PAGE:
Fall back, men, Afghanistan is a nasty war we can never win

The American secretary of state, Condoleezza Rice, flies to Britain this week to meet a crisis entirely of London and Washington’s creation. They have no strategy for the continuing occupation of Afghanistan. They are hanging on for dear life and praying for something to turn up. Britain is repeating the experience of Gordon in Khartoum, of the Dardanelles, Singapore and Crete, of politicians who no longer read history expecting others to die for their dreams of glory.

Every independent report on the Nato-led operation in Afghanistan cries the same message: watch out, disaster beckons. Last week America’s Afghanistan Study Group, led by generals and diplomats of impeccable credentials, reported on “a weakening international resolve and a growing lack of confidence”. An Atlantic Council report was more curt: “Make no mistake, Nato is not winning in Afghanistan.” The country was in imminent danger of becoming a failed state.

A clearly exasperated Robert Gates, the American defence secretary, has broken ranks with the official optimism and committed an extra 3,000 marines to the field, while sending an “unusually stern” note to Germany demanding that its 3,200 troops meet enemy fire. Germany, like France, has rejected that plea. Yet it is urgent since the Canadians have threatened to withdraw from the south if not relieved. An equally desperate Britain is proposing to send half-trained territorials to the front, after its commanders ignored every warning that the Taliban were the toughest fighters on earth.

Meanwhile Nato is doing what it does best, squabbling. Gates has criticised Britain for not taking the war against the insurgents with sufficient vigour. Britain is furious at America’s obsession with spraying the Helmand poppy crop and thus destroying all hope of winning hearts and minds. Most of the 37,000 soldiers wandering round Kabul were sent on the understanding that they would do no fighting. No army was ever assembled on so daft a premise.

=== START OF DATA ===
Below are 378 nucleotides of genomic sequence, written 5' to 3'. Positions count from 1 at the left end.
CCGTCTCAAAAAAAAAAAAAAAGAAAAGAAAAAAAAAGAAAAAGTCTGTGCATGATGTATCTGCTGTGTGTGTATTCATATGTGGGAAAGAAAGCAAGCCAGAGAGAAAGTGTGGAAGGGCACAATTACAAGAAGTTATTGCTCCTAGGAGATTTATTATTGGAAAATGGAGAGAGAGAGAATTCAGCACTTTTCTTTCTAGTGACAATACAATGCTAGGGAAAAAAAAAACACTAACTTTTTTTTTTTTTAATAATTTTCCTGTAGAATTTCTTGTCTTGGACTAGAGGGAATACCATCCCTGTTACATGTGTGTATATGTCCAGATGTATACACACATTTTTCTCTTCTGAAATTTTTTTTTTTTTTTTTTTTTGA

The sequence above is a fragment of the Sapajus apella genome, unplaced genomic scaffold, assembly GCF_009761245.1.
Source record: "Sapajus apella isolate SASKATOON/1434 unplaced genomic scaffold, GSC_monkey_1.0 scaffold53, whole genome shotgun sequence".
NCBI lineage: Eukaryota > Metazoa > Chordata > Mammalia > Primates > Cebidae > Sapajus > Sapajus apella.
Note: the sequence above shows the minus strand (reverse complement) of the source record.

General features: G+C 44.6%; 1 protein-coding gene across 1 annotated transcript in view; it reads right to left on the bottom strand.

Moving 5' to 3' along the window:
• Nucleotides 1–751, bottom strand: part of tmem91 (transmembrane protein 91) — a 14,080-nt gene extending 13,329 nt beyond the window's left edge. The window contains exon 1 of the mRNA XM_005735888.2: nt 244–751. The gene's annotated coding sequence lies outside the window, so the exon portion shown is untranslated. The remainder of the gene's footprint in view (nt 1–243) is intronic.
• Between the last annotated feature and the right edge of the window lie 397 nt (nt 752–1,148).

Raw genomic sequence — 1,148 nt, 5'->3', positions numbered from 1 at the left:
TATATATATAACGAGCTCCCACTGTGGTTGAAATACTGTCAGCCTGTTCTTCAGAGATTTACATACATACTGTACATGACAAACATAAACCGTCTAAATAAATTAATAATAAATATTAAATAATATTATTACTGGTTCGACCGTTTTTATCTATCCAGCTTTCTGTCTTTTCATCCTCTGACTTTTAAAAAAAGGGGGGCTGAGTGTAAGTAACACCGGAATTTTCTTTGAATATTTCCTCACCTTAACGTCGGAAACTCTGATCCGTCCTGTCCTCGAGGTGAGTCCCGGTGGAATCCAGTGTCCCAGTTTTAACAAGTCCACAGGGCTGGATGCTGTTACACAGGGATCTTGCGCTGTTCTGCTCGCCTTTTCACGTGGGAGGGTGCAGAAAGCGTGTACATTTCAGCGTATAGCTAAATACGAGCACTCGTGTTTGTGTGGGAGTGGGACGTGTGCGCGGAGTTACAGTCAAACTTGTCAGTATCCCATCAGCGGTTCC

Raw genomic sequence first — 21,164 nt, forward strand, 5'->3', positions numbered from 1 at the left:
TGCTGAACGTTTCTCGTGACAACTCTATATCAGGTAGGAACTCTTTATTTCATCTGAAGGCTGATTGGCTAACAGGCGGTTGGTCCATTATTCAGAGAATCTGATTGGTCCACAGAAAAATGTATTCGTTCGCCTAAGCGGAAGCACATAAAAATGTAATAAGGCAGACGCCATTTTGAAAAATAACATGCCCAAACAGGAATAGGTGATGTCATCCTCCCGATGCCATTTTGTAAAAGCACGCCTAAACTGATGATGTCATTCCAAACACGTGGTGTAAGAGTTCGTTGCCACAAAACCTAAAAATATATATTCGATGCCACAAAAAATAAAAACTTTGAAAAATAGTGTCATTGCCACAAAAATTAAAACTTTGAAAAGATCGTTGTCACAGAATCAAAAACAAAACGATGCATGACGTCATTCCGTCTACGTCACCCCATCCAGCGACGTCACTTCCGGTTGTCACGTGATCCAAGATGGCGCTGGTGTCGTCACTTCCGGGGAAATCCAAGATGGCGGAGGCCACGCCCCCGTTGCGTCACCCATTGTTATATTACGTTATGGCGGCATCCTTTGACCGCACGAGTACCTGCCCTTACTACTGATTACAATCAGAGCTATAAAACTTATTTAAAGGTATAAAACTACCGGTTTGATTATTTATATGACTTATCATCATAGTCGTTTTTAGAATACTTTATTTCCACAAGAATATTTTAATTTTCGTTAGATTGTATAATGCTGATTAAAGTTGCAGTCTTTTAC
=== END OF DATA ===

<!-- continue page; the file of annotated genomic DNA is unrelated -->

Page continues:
Nato’s much-vaunted 2006 strategy has not worked. It boasted that its forces would only be guarding reconstruction and training the Afghan police. There would be no more counterproductive airstrikes against Pashtun villages. The Taliban would be countered by American special forces, with the Pakistan army attacking their rear. Two years ago anyone expressing scepticism towards this rosy scenario was greeted at Nato headquarters in Kabul with guffaws of laughter. Today that laughter must be music in Taliban ears.

Kabul is like Saigon at the end of the Vietnam war. It swarms with refugees and corruption while an upper crust of well-heeled contractors, consultants and NGO groupies careers from party to party in bullet-proof Land Cruisers. Spin doctors fighting a daily battle with the truth have resorted to enemy kill-rates to imply victory, General Westmoreland’s ploy in Vietnam.

This is a far cry from Britain’s 2001 pledges of opium eradication, gender-awareness and civic-governance classes. After 87 deaths and two years of operations in Helmand, the British Army cannot even secure one dam. Aid successes such as a few new schools and roads in the north look ever more tenuous as the country detaches itself from Kabul and tribal elders struggle to make terms with Taliban commanders.

There is plainly no way 6,000 British troops are ever going to secure, let alone pacify, the south. More soldiers will simply evince more insurgency. More American raids across the Pakistan border merely offer propaganda to Al-Qaeda in its radicalisation of the tribal areas. It was just such brutalism that preceded the Soviet escalation of the counterinsurgency war in the 1980s, and the rise of the (American-backed) precursors of the Taliban.

The best news out of Kabul is the increased disenchantment of the wily Afghan president, Hamid Karzai. Last week he vetoed the West’s offering of a former leader of Britain’s Liberal Democrats, Lord Ashdown, to co-ordinate operations in Kabul, whatever that might mean. Liberal democracy is not high on Karzai’s priority list.